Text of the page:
Building a career in music is tough. And anything but simple. It always was and it is even more so now. In the pre-digital days, there was a system - a crappy, bloated, intentionally complex system - but a system nonetheless. It was still gambling, but there were winners and everyone played by the same rules. But now, we still have the vestiges of that system and we aren't sure what is necessary or valuable and what is just desperately hanging on to the past. There are fewer and fewer winners and the rules are all but gone. So you have to find your own way. Create your own path. There isn't a book or a website or a person who can wrap it up in 100 pages or a lunch meeting and tell you what will work for you. But find good people and good sources that give you insights and principles and guidelines that you can then apply to your career and your life. There is no "new model" and there are no pre-fab answers for how to make it in music. So know what you want. Read, listen, learn, and work your ass off. Look for opportunities and jump on them when you see them. And tweak it as you go, focusing on the things that do work and throwing out the things that don't. I'm sorry. I know you want something short, sweet and concrete, but sometimes the truth just doesn't fit into 160 characters.
- Album title. Stop fretting over what people will think about the title. Why? Because people WON'T think about it.
- Album artwork. Does it make a difference? Yes. Will you ever be totally happy with it? No. Album covers are marketing, not personal expression - that's what your music is for. So give it some thought, hire a great designer and pull the trigger.
- Release date. Unless you are a big artist on a major label with a massive push behind them, the release date is just the beginning. It's the most anti-climatic day of your career.
- Press quotes. Quotes are useful, don't get me wrong. But they aren't an end in themselves. They don't sell tickets or CDs.
- Everyone else's opinions. Opinions are free. And most of the time, that reflects their real value – nada. If someone is an expert, listen to them. Otherwise, it's just more random stuff to make you question your own judgement. Find a core team of three or four people to make those calls with you. Committees are a horrible way to make decisions, particularly creative ones.
I can't tell you how many musicians I know that spend hours every day, obsessed with their self-promotion checklist... Facebook, check. Twitter, check. Blog, check. They ask for my advice on what all they should do. They're out there talking, but no one is listening. Because they don't have great songs. And they don't have a great show. Building a career in music can be as complex as you want it to be. I'm not saying it's easy, but there are some simple guidelines that you can use to make sure you're on the right path. If you ask me, this is one of the big ones: There are three key areas you need to grow at a similar pace; artistry, audience & promotion. Let any one of these areas get too far out ahead or lag behind the others and you're going to have a problem.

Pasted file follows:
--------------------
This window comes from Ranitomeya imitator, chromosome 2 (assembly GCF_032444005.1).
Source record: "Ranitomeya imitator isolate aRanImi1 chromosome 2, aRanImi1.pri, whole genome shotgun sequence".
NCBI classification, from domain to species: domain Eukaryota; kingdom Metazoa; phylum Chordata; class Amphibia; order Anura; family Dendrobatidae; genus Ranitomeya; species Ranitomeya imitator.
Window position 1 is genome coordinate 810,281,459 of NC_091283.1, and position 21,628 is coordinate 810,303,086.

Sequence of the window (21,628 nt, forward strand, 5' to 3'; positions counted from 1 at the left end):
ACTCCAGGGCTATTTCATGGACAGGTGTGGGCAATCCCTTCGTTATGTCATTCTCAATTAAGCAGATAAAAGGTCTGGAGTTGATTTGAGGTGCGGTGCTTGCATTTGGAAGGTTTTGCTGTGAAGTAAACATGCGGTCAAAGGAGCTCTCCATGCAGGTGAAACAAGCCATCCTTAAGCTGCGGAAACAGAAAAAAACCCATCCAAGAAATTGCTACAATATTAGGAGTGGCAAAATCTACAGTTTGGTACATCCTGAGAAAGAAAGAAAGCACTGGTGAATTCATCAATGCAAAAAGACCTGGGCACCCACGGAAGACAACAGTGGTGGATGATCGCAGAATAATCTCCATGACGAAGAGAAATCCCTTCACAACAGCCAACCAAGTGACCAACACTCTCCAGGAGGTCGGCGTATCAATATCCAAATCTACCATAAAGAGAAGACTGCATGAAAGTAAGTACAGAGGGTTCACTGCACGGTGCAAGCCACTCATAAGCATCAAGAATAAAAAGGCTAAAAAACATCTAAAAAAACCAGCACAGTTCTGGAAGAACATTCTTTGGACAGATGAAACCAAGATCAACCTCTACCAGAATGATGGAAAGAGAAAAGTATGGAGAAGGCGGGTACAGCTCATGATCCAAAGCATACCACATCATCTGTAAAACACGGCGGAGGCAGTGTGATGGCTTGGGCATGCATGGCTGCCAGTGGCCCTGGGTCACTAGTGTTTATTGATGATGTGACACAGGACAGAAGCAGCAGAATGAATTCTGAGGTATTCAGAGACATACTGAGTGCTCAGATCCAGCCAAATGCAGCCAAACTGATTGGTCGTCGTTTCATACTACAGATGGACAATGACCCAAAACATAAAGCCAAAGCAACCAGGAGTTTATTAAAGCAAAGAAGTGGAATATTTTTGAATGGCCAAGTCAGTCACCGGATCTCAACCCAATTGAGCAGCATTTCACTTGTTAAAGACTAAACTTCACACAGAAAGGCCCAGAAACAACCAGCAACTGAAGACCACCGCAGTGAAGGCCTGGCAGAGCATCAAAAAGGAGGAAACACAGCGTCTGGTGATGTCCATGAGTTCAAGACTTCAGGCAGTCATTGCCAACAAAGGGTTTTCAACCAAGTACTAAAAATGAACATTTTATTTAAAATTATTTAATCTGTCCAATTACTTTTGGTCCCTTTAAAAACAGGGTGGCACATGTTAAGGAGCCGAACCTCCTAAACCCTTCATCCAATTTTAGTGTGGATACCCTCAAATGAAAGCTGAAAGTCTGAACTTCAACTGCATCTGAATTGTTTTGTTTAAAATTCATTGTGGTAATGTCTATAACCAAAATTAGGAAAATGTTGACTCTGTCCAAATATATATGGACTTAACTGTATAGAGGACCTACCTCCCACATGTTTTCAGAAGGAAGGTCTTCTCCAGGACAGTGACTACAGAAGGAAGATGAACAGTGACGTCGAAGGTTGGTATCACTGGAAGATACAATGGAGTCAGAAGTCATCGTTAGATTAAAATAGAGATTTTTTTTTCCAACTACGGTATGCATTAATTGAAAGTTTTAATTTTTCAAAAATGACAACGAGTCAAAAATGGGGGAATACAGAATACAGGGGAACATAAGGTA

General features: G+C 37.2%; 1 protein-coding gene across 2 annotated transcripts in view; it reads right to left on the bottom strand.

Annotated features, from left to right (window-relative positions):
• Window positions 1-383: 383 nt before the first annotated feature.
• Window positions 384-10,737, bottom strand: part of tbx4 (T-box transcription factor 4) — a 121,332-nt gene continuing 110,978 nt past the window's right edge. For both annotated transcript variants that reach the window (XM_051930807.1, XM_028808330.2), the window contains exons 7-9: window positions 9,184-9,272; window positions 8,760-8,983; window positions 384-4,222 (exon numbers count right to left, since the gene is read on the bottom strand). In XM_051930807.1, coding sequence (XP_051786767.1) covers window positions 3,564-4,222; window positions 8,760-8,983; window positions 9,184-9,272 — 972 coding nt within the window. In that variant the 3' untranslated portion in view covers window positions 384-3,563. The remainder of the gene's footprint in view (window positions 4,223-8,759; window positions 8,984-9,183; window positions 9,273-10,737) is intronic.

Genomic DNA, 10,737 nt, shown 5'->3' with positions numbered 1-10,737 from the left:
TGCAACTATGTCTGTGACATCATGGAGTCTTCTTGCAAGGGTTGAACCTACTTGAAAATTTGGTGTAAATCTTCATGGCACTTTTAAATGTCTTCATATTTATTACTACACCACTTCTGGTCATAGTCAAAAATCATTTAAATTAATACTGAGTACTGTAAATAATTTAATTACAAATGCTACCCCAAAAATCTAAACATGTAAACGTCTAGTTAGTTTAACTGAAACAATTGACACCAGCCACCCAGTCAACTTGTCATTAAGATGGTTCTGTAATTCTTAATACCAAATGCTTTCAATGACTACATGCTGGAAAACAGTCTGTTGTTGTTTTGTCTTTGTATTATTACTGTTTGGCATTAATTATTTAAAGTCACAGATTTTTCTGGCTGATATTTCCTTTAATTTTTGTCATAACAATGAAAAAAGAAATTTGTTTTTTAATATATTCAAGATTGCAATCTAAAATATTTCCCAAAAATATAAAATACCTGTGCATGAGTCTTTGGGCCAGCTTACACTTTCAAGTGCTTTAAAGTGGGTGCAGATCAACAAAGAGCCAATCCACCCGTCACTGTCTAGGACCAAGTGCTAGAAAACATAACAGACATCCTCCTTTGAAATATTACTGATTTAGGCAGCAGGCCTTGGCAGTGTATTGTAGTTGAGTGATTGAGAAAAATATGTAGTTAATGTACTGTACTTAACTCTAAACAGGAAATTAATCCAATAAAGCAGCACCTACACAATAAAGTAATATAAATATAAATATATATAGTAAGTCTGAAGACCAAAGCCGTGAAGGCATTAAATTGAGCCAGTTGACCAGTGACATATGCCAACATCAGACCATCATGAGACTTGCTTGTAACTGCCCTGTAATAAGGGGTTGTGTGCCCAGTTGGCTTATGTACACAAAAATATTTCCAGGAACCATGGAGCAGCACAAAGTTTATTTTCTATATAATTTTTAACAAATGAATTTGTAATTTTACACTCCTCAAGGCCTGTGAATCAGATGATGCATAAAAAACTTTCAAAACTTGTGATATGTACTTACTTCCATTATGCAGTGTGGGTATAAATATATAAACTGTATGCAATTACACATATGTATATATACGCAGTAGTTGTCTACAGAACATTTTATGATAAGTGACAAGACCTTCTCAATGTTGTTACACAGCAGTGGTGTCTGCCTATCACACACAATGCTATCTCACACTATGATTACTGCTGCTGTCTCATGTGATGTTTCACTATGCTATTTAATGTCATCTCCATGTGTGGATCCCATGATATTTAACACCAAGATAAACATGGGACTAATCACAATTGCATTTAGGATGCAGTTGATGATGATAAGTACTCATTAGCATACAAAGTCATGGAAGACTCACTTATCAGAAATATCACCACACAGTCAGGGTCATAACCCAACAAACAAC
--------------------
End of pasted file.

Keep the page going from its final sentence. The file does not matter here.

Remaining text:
Artistry is your music. Your craft. It's your records, videos and live show. If you aren't a musician, it's your painting, photos, films or other product or service. Audience is the fans. You have to grow that audience both in numbers of people and in their passion and excitement for you and your music. And the last, promotion, is everything you're doing to get the word out. That would be Facebook, Twitter, blogging, contests, radio appearances, contests, emails, etc.
If you don't spend enough time and energy on your artistry, there won't be an audience. Go that route and all the promotion in the world won't help (in fact, it could kill your career – but that's another post). Of course, the best music in the world won't matter if you don't get out there and tell people about it. But too much promotion to too small an audience and you look like a marketing machine, not an artist. Fail to connect with your audience and you're just talking to yourself. All that time spent on artistry and promotion is wasted.
So, what it comes down to is this: Balance your efforts, your time and your money. Make great music – in the studio and on stage. Then get out there and tell people about it. But be realistic about how much you can do and how much people actually want to hear from you. Listen to your audience. See what gets them going. And as your audience grows, make sure you have plenty of great music and great stories to keep them engaged.
Balance. In your career – just as in life – it isn't the most exciting answer, but it's almost always the right one.
If anyone tells you that you need to do a certain set of things in order to be successful in music, there is a 99.9% chance that they are dead wrong. There isn't one formula, there are a million. And yours is yours alone.Read More